At the end of 2013, Today’s Dietitian released a survey where over 500 dietitians predicted this year’s nutrition trends. Gluten-free topped the list.
Despite the lack of scientific evidence to support a wheat-free or gluten-free diet for general health and weight loss (not associated with a clinical disorder of disease) consumers are jumping on the gluten-free wagon. This has been fueled with books like “Wheat Belly”, from cardiologist William Davis, who maintains that wheat is toxic, addictive and makes you want to eat more junk foods.
However, another popular trend is a return to ancient grains such as spelt, amaranth, quinoa, millet and Kamut®. Not all ancient grains are gluten-free, but in comparison to modern wheat, these ancient varieties are easier for our bodies to digest. Kamut® for example is wheat and it does contain gluten, but people with wheat sensitivities can eat it. In a recent study with IBS sufferers, symptoms were significantly reduced when they consumed Kamut® wheat products such as pasta, bread and crackers.
So thinking about the “Wheat Belly” proposition, it seems that modern wheat may be the culprit but not all wheat. Dismissing a whole food group as toxic may be a little premature as science is uncovering the anti-oxidant and anti-inflammatory properties of ancient varieties like Kamut®.
Also U.S. consumers will eat more kale (served hot or cold), coconut oil, and omega-3 ALA-rich chia seeds. The survey also said that consumers are grocery shopping with an eye on “healthy” foods, and 66 per cent of the respondents said that consumer interest in nutrition and weight loss will only grow in 2014. So, while this all sounds great, the average American consumer hasn’t budged when it comes to weight. Rather than looking for the “magic bullet” or the “next fad” perhaps we should be thinking about feeding our bodies from a nutritional standpoint.
The whole idea of “dieting” and giving up foods we love is one of the reasons it’s so difficult to maintain a weight loss regimen. But, if you think about making the switch to real, healthful, tasty and satisfying foods and swapping out some of the higher calorie things, it then becomes more about what you are eating than what you are not. Being more mindful about what we eat, not only helps maintain a healthy weight but, it fuels and nourishes our bodies. When your body is well nourished, you can fight fatigue, get more restful sleep as well focus and concentrate better. Here are some tips and simple swaps that taste so good you may even prefer them.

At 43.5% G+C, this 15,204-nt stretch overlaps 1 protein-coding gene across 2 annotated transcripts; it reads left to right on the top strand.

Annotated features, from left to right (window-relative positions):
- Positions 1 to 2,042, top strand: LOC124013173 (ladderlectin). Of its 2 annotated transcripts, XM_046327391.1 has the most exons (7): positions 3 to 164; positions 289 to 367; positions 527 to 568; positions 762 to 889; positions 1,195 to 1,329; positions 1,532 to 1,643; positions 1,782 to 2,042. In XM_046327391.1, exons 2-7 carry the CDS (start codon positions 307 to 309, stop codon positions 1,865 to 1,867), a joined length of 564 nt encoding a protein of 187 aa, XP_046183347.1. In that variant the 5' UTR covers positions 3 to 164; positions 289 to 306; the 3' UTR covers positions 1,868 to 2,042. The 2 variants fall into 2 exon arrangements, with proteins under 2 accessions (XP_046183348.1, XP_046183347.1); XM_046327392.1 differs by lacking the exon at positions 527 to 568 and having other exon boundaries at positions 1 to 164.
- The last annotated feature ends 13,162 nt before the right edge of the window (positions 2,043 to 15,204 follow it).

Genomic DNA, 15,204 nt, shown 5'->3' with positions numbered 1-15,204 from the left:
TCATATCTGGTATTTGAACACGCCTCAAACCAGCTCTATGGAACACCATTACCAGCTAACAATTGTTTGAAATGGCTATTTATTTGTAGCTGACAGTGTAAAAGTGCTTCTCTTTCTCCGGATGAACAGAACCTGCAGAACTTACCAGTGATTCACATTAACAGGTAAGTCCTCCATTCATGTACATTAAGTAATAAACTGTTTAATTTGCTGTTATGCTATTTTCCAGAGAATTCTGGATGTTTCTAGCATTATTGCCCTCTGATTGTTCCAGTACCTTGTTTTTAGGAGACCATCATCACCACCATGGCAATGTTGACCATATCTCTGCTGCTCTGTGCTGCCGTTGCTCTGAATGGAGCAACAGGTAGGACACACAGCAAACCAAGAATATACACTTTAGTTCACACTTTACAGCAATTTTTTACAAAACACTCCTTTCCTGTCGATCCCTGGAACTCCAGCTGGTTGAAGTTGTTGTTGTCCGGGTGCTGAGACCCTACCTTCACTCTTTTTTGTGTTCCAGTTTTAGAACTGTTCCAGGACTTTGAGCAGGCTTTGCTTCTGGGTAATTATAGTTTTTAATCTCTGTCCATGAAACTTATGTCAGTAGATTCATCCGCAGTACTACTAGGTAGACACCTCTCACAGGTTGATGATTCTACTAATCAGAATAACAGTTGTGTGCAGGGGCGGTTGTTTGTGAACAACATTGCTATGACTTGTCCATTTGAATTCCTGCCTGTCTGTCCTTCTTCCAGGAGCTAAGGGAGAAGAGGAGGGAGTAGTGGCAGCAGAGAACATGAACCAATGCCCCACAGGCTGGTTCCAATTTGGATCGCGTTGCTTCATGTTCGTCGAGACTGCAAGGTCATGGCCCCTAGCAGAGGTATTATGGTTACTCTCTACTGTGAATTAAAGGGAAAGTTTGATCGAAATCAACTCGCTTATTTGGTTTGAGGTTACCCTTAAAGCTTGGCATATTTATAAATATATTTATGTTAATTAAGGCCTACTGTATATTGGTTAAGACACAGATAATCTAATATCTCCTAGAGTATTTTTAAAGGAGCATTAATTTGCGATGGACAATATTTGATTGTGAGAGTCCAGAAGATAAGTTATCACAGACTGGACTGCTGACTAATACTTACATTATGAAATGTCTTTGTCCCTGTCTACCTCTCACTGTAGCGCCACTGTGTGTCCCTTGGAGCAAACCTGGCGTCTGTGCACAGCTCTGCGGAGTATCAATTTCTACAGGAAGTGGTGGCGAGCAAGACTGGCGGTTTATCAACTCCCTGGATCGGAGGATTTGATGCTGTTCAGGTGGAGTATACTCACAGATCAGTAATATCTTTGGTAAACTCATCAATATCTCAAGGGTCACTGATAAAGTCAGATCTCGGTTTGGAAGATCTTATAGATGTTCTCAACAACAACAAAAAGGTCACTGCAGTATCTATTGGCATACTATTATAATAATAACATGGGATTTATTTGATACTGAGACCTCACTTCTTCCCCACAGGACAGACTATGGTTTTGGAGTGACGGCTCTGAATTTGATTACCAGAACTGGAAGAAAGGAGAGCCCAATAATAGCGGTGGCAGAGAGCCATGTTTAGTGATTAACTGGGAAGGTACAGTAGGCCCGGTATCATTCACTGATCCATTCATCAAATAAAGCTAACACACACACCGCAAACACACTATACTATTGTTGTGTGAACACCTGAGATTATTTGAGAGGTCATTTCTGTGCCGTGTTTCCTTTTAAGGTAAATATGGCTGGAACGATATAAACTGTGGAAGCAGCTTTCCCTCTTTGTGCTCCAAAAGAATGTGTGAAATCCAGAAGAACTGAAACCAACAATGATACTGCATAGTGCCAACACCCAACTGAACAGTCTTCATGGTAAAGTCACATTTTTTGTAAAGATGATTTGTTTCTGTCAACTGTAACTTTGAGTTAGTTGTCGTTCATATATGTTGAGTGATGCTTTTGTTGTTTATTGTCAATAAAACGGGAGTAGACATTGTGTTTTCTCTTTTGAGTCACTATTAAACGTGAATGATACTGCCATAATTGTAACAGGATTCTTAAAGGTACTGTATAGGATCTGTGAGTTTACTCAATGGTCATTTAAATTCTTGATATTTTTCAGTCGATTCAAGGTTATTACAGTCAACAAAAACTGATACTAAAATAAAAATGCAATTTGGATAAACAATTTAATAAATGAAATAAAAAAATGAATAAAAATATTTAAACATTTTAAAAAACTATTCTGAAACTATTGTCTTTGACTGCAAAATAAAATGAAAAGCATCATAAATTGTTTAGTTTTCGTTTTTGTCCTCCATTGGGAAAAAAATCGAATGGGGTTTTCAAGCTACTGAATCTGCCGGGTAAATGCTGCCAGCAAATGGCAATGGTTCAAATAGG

1. Keep well hydrated so you don’t confuse thirst and hunger. If you feel you want to eat and it’s not meal time, drink some water or tea.
2. Cut back on salt and fill a salt shaker with a blend of your favorite seasonings and spices.
3. Plan ahead, make sure you have all the right ingredients for your healthy meal preparation.
4. Load up early and go lighter later, in other words fuel your body with nourishing, energizing foods in the morning and at lunch and eat a lighter dinner. You don’t need to go to bed on a heavy high calorie dinner.
5. Satisfy a craving, but do it consciously and cautiously, a little goes a long way. Think 90/10 rule, 90% of the time eat healthy and 10% you can splurge a little.
6. Fill your plate with colorful fruits and veggies; they contain lots of healthful nutrients such as antioxidants, beta-carotenes, calcium, fiber, iron, potassium, magnesium and Vitamins A & C.
- Swap out the empty carbs…think veggies instead of crackers. Radishes, celery, endive all make great carriers for snacks, a light lunch and hors d’oeuvres.
- Swap out unhealthy fats (like mayo), and for added flavor use fat free Greek yogurt and low fat, low sodium organic stocks. And if you add fat, add fats with benefits like nuts and avocado.
- Swap out the starches, substitute cauliflower mash for mashed potatoes and try Kamut® wheat berries instead of rice.
- Swap out the empty calorie sweet treats for a couple of pieces of dark chocolate, or a fat free Greek yogurt with a small serving of fresh berries.
- Swap out the “white” foods for brown. Whole grain breads not white bread, honey or agave instead of sugar.
- Swap out the unhealthy snacks for healthier versions, instead of potato chips try kale chips, eat a low fat string cheese instead of a full fat cheese, peanuts in their shell have no salt and take longer to eat, sunflower seeds are chewy and take time to eat.
There’s lot’s of ways to stay satisfied, satiated and well nourished without feeling deprived. So eat well and treat your body well.